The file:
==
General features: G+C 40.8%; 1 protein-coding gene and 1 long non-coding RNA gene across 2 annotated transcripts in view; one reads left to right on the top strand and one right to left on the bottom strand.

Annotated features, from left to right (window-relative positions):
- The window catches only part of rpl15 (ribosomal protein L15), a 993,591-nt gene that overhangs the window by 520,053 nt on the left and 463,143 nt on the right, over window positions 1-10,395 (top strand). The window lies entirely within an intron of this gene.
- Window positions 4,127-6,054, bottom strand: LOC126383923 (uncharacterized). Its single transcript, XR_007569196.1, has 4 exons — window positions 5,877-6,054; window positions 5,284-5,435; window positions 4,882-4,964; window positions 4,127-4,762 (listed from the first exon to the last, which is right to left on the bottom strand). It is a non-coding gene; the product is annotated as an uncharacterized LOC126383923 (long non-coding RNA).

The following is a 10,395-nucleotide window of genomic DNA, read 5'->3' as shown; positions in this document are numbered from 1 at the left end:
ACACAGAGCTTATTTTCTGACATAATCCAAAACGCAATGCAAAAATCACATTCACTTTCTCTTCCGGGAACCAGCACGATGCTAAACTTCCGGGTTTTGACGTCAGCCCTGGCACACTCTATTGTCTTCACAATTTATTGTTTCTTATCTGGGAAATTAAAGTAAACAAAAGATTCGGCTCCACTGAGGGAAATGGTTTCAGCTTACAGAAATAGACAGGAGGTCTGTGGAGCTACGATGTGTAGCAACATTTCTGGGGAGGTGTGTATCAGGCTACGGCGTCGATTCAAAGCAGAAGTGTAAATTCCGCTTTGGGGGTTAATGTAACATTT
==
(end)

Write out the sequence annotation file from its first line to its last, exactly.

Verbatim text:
General features: G+C 40.8%; 1 protein-coding gene and 1 long non-coding RNA gene across 2 annotated transcripts in view; one reads left to right on the top strand and one right to left on the bottom strand.

Annotated features, from left to right (window-relative positions):
- The window catches only part of rpl15 (ribosomal protein L15), a 993,591-nt gene that overhangs the window by 520,053 nt on the left and 463,143 nt on the right, over window positions 1-10,395 (top strand). The window lies entirely within an intron of this gene.
- Window positions 4,127-6,054, bottom strand: LOC126383923 (uncharacterized). Its single transcript, XR_007569196.1, has 4 exons — window positions 5,877-6,054; window positions 5,284-5,435; window positions 4,882-4,964; window positions 4,127-4,762 (listed from the first exon to the last, which is right to left on the bottom strand). It is a non-coding gene; the product is annotated as an uncharacterized LOC126383923 (long non-coding RNA).

The following is a 10,395-nucleotide window of genomic DNA, read 5'->3' as shown; positions in this document are numbered from 1 at the left end:
ACACAGAGCTTATTTTCTGACATAATCCAAAACGCAATGCAAAAATCACATTCACTTTCTCTTCCGGGAACCAGCACGATGCTAAACTTCCGGGTTTTGACGTCAGCCCTGGCACACTCTATTGTCTTCACAATTTATTGTTTCTTATCTGGGAAATTAAAGTAAACAAAAGATTCGGCTCCACTGAGGGAAATGGTTTCAGCTTACAGAAATAGACAGGAGGTCTGTGGAGCTACGATGTGTAGCAACATTTCTGGGGAGGTGTGTATCAGGCTACGGCGTCGATTCAAAGCAGAAGTGTAAATTCCGCTTTGGGGGTTAATGTAACATTT